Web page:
HSBC acts over cash machine 'deserts'

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The Independent Online

The UK's largest bank, HSBC, committed itself yesterday to installing new fee-free cash machines in at least 10 per cent of the country's free ATM "deserts", pledging £50m to the cause.

The move came in response to a Citizens Advice report published today, which claims many of the most frequent users of fee-charging machines are among the poorest in society - who no longer have free ATMs in their area.

Citizens Advice highlights more than 100 cash machine deserts in the UK, including Chapeltown in Leeds, which was recently classified by the Government as one of the poorest areas in the UK. It has 10 fee-charging ATMs and not a single free machine. St Osyth and Jaywick in Essex are also mentioned as among the worst deserts.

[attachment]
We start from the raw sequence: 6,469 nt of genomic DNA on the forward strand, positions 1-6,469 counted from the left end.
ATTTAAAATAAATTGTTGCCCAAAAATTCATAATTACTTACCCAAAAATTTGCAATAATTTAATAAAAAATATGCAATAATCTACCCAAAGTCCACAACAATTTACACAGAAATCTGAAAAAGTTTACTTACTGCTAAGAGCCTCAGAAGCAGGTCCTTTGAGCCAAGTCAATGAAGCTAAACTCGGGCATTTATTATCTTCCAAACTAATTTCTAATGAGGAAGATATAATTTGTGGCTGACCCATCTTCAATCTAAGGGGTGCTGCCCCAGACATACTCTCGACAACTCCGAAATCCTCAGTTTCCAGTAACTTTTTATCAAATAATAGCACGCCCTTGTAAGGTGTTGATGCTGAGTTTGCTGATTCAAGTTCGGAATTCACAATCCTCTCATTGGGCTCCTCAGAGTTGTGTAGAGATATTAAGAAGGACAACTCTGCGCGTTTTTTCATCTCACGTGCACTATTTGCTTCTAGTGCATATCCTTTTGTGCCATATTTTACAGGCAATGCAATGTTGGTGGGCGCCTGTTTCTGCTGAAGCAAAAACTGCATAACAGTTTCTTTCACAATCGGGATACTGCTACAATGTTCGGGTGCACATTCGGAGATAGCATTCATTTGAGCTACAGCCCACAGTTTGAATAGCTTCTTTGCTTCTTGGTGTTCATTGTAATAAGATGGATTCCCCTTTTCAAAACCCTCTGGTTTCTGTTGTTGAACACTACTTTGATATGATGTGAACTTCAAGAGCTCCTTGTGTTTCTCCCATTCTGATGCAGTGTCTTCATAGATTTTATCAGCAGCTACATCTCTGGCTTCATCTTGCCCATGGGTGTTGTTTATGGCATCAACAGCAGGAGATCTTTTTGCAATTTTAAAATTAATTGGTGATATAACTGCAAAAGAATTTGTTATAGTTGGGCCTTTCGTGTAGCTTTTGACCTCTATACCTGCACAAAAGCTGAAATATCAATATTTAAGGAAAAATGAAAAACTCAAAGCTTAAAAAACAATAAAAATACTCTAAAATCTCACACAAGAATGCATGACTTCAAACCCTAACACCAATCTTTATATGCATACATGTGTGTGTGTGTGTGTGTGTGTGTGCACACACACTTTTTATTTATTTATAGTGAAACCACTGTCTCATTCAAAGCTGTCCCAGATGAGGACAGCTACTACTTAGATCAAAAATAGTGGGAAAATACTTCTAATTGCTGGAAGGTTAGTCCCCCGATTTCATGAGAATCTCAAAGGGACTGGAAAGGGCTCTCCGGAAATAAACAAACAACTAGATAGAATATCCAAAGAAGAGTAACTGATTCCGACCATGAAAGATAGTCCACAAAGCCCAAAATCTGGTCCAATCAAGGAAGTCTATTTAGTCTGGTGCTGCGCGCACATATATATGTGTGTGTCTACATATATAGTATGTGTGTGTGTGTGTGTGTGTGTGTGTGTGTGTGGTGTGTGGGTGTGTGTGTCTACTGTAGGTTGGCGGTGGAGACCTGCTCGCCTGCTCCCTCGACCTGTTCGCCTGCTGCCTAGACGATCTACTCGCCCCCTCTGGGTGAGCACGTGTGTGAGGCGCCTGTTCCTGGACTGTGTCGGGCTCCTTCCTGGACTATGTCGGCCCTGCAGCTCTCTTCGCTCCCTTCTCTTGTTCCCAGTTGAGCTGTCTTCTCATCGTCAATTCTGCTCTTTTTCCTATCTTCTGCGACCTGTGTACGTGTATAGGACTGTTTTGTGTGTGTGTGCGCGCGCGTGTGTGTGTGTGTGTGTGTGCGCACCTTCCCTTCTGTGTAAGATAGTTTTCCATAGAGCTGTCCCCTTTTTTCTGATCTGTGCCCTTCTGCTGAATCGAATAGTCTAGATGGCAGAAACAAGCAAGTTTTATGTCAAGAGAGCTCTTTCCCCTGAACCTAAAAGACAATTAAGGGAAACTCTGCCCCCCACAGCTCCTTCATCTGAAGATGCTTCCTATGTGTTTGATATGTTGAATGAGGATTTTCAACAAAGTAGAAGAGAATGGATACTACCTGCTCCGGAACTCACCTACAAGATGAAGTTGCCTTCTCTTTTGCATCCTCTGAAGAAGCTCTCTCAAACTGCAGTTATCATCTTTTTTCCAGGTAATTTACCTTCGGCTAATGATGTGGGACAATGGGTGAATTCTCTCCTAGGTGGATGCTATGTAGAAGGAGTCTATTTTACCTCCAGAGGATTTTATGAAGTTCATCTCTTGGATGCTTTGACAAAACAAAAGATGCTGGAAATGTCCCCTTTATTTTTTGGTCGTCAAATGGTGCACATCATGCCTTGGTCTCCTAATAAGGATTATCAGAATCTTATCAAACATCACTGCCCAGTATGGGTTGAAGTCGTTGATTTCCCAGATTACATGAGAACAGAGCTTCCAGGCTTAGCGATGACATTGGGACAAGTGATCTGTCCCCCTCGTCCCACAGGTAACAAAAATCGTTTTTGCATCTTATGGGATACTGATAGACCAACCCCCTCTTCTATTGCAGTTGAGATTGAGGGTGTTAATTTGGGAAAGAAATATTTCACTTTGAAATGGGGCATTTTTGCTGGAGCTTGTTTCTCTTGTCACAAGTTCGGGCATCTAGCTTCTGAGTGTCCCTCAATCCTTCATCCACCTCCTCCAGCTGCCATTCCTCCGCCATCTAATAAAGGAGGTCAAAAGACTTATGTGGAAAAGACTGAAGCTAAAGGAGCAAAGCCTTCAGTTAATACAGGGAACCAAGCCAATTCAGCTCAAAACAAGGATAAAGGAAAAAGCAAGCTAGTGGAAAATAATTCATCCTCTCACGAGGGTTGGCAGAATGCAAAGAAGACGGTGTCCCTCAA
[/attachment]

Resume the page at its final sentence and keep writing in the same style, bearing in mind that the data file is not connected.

David Harker, the chief executive of Citizens Advice, said: "People on low incomes need to take out small amounts of money and more frequently, but they should not be penalised as a result. Rural communities are among the worst affected, where people may have to travel miles to the nearest free cash machine or pay a high charge."

HSBC has said it will add 500 free machines to its 2,900-strong ATM network over the next few years, some of which will be inside telephone kiosks.

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